President Obama takes part in a conference call in the Situation Room of the White House concerning the shooting of Rep. Gabrielle Giffords and others in Tucson, Az., Saturday, Jan. 8, 2011. Pictured, left to right, National Security Advisor Tom Donilon, incoming Chief of Staff Bill Daley, Deputy Chief of Staff Jim Messina, Director of Communications Dan Pfeiffer, and Assistant to the President for Legislative Affairs Phil Schiliro. Also taking part in the call were Attorney General Eric H. Holder, Jr., Homeland Security Secretary Janet Napolitano, and FBI Director Robert Mueller (Photo by Pete Souza)

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28
May
13

Lipstick-gate

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President Barack Obama gestures to lipstick marks on his collar – the aunt of American Idol runner-up Jessica Sanchez kissed the president’s collar and left the lipstick marks just before he gave his remarks at an Asian American and Pacific Islander (AAPI) Heritage Month event

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Slow-motion:

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04
Mar
13

Rise and Shine

@VP: VP and @repjohnlewis join in the annual crossing of the Edmund Pettus Bridge in Selma, Alabama

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Today:

10:15: President Obama makes personnel announcements (White House live * C-Span)

10:15: VP Biden delivers remarks at the American-Israeli Public Affairs Committee (C-Span)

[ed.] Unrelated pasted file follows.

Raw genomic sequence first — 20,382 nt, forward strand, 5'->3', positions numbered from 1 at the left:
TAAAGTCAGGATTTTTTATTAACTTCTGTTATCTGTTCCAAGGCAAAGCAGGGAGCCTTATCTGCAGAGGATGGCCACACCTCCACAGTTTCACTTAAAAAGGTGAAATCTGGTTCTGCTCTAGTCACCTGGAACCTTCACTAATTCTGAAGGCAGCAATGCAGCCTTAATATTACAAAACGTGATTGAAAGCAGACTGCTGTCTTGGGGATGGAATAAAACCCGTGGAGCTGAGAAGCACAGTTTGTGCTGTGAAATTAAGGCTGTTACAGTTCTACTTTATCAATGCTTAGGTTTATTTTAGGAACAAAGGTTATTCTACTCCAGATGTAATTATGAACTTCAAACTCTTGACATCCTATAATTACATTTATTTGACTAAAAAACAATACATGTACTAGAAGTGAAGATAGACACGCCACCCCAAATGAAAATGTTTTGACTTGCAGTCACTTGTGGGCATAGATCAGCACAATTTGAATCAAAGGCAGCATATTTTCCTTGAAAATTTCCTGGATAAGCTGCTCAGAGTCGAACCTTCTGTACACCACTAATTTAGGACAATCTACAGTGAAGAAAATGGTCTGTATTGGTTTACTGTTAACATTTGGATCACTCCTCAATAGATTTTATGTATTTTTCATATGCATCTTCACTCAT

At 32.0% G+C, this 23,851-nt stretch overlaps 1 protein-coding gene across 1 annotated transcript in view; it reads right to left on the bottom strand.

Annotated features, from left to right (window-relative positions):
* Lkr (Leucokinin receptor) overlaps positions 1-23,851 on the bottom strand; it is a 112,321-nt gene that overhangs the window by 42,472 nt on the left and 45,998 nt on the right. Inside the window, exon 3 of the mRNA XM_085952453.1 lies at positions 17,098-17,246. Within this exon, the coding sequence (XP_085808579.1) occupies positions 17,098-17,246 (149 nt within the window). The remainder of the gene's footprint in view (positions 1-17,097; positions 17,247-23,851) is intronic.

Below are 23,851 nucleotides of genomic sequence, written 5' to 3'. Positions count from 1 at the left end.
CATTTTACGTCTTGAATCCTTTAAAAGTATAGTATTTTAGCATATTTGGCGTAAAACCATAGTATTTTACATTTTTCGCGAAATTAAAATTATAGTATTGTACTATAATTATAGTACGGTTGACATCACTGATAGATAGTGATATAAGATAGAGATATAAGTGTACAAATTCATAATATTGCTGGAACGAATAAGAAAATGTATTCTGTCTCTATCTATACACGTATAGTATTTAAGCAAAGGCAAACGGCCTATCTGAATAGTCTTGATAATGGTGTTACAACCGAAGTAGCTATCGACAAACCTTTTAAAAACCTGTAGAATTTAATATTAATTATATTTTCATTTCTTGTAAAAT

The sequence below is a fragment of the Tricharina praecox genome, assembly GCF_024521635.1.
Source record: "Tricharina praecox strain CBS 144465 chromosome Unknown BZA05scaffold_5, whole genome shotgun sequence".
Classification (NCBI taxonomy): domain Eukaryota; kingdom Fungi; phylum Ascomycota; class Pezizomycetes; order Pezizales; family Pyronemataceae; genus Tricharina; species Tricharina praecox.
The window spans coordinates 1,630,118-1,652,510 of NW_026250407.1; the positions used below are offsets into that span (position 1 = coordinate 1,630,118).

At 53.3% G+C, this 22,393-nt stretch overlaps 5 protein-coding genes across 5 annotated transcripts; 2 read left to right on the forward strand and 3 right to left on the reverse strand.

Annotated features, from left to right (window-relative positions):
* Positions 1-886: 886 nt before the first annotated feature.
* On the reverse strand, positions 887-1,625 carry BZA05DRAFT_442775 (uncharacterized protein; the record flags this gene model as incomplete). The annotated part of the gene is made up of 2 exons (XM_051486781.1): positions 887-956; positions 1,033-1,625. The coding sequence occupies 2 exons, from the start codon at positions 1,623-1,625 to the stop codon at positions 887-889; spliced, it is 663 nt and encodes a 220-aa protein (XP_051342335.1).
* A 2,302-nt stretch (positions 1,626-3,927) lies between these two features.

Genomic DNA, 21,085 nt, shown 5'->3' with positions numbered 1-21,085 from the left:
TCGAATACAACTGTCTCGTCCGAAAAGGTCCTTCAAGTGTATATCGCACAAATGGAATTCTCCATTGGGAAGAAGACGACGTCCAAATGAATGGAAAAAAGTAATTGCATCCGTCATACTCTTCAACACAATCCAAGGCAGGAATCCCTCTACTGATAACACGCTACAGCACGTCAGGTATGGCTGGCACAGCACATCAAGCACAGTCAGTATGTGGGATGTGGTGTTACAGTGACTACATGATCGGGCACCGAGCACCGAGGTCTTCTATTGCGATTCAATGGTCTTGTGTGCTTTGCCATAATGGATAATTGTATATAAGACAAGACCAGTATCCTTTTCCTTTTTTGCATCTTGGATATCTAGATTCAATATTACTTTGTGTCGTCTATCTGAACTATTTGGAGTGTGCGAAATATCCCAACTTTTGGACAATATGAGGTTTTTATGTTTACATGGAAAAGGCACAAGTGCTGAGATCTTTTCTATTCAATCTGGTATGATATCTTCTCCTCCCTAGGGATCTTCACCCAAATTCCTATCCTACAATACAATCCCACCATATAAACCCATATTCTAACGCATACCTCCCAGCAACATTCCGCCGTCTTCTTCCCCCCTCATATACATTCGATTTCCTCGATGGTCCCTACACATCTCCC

11:10: The First Lady joins her first ever Google+ Hangout (White House live)

12:0: Jay Carney briefs the press

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President Obama will announce Monday he has selected Gina McCarthy to head the Environmental Protection Agency and MIT physics professor Ernest Moniz to head the Energy Department …. the President is also scheduled to announce he has selected Walmart Foundation President Sylvia Mathews Burwell as head of the Office of Management and Budget.

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Michael Tomasky: Why does Bob Woodward get to lie — twice! — and still be Bob Woodward? And why is it that the Republicans can be so intransigent and Barack Obama gets blamed? Michael Tomasky explains.

Woodwardgate got me reflecting on the question of Washington morality. Now yes, that’s an oxymoron if ever there was one. But surely there is some set (however bizarre) of impulses and rules that lets Bob Woodward say what he said, and Politico promote it as if it were a feud between two soap opera stars, with both walking away essentially unharmed, as they likely will …..